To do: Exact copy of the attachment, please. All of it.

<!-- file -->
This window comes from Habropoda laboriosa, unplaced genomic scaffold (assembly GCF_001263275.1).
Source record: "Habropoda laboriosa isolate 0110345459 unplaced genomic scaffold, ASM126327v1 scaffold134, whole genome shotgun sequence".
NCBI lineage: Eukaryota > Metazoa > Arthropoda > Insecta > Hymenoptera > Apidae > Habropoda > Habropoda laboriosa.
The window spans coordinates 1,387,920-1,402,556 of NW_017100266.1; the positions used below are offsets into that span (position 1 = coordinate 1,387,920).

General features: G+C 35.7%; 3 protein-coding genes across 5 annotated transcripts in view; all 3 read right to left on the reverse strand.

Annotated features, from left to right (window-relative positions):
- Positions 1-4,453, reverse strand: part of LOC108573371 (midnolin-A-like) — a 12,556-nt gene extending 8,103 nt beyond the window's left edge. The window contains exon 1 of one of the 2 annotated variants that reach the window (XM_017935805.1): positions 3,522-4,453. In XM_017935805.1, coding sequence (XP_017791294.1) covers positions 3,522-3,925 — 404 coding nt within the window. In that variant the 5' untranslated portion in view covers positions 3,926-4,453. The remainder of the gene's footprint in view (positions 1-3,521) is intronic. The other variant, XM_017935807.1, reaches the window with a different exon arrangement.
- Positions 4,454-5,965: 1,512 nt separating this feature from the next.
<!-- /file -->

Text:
This window comes from Habropoda laboriosa, unplaced genomic scaffold (assembly GCF_001263275.1).
Source record: "Habropoda laboriosa isolate 0110345459 unplaced genomic scaffold, ASM126327v1 scaffold134, whole genome shotgun sequence".
NCBI lineage: Eukaryota > Metazoa > Arthropoda > Insecta > Hymenoptera > Apidae > Habropoda > Habropoda laboriosa.
The window spans coordinates 1,387,920-1,402,556 of NW_017100266.1; the positions used below are offsets into that span (position 1 = coordinate 1,387,920).

General features: G+C 35.7%; 3 protein-coding genes across 5 annotated transcripts in view; all 3 read right to left on the reverse strand.

Annotated features, from left to right (window-relative positions):
- Positions 1-4,453, reverse strand: part of LOC108573371 (midnolin-A-like) — a 12,556-nt gene extending 8,103 nt beyond the window's left edge. The window contains exon 1 of one of the 2 annotated variants that reach the window (XM_017935805.1): positions 3,522-4,453. In XM_017935805.1, coding sequence (XP_017791294.1) covers positions 3,522-3,925 — 404 coding nt within the window. In that variant the 5' untranslated portion in view covers positions 3,926-4,453. The remainder of the gene's footprint in view (positions 1-3,521) is intronic. The other variant, XM_017935807.1, reaches the window with a different exon arrangement.
- Positions 4,454-5,965: 1,512 nt separating this feature from the next.